Cloud computing has been defined in a number of ways. Some of the definitions are clear while others add a little bit to the confusion. Is there a way to really clarify just what cloud computing entails?
Wikipedia defines cloud computing this way:
Cloud computing is Internet-based computing, whereby shared resources, software, and information are provided to computers and other devices on demand, like the electricity grid.
Here’s another, similar, definition:
In its simplest form, cloud computing are virtual servers and applications available to us over the internet. This enables an organization to access capabilities beyond its present investment and capabilities in technology.
InfoWorld has a similar definition as well:
Cloud computing encompasses any subscription-based or pay-per-use service that, in real time over the Internet, extends IT’s existing capabilities.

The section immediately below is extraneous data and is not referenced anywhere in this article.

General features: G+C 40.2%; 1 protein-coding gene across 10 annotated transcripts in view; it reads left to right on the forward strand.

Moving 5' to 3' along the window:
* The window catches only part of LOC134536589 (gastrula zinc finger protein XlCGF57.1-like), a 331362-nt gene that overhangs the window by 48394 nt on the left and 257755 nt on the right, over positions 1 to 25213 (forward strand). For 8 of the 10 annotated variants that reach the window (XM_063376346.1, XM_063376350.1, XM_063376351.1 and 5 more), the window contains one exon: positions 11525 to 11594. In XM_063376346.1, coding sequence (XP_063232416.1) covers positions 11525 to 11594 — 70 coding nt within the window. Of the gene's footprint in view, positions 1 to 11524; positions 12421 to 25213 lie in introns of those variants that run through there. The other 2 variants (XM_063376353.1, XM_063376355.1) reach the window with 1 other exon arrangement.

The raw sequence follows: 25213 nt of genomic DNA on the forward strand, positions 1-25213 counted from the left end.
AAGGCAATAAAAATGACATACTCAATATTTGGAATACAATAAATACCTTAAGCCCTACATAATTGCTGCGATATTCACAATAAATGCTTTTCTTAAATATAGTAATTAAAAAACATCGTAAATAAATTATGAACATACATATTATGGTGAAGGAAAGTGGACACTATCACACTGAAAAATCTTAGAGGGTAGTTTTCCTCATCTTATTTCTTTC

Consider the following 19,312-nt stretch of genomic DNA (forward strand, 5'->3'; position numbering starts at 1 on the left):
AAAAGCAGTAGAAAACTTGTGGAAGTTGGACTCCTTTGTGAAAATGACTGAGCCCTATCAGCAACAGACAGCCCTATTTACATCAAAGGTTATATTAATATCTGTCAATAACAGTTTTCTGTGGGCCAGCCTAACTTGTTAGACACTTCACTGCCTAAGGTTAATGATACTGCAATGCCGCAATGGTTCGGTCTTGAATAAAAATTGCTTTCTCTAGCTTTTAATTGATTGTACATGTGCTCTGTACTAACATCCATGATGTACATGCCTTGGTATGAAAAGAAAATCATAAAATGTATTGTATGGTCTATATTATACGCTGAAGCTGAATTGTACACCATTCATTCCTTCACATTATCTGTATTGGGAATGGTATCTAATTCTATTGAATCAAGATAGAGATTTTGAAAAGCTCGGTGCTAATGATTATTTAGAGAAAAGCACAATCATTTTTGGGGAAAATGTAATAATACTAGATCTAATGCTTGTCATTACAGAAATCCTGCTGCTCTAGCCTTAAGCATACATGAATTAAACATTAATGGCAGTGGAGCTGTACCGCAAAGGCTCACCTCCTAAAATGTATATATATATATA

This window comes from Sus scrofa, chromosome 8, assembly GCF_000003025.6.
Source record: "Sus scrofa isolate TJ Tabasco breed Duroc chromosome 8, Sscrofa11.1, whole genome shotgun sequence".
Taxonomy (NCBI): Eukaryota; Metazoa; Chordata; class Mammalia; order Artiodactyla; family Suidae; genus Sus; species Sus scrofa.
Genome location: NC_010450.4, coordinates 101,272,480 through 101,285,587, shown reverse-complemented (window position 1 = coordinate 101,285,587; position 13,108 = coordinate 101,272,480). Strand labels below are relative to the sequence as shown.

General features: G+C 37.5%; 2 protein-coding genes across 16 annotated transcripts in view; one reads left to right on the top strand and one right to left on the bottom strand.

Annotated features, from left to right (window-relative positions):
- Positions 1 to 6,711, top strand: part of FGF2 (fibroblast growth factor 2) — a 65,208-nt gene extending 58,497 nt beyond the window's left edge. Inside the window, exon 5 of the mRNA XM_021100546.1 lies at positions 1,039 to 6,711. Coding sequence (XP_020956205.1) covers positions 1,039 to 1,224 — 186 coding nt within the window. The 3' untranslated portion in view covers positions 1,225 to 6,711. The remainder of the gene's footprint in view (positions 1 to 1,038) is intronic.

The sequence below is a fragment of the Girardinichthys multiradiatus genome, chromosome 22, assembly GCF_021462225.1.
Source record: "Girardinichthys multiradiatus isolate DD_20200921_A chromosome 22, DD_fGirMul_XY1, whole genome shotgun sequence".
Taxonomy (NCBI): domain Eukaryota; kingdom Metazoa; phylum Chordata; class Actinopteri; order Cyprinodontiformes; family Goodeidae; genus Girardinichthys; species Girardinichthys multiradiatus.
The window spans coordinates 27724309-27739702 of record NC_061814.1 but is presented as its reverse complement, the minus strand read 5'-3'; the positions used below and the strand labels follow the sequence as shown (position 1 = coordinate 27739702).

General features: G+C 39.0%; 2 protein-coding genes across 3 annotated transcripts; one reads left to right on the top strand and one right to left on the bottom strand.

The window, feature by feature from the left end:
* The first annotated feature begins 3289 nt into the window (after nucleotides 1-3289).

Is the Internet really necessary for cloud computing? One could argue that it is. Obviously, this view has its proponents. But did cloud computing exist prior to the Internet? Again, let’s consult Wikipedia.
The underlying concept of cloud computing dates back to 1960s, when John McCarthy opined that “computation may someday be organized as a public utility”.
Naturally, cloud computing works better through the Internet. It makes data stored in different locations more accessible. One could argue, and I would, that future cloud computing will be conducted entirely online. But it doesn’t need to be.
Suppose, for example, that your company had a large data center in one state and an equally large data center in another state. Suppose that one was online and one was simply a place used for data storage. Suppose that data transferred from your storage facility to other points in your company were all done by disk and external data devices. Would that still be considered cloud computing? I think so.
Cloud computing is simply the distribution of data across multiple data storage units. That’s the most basic form of cloud computing. An extended view is the popular view – that cloud computing must take place in an Internet-connected environment. Just because it most often is doesn’t mean it must necessarily be.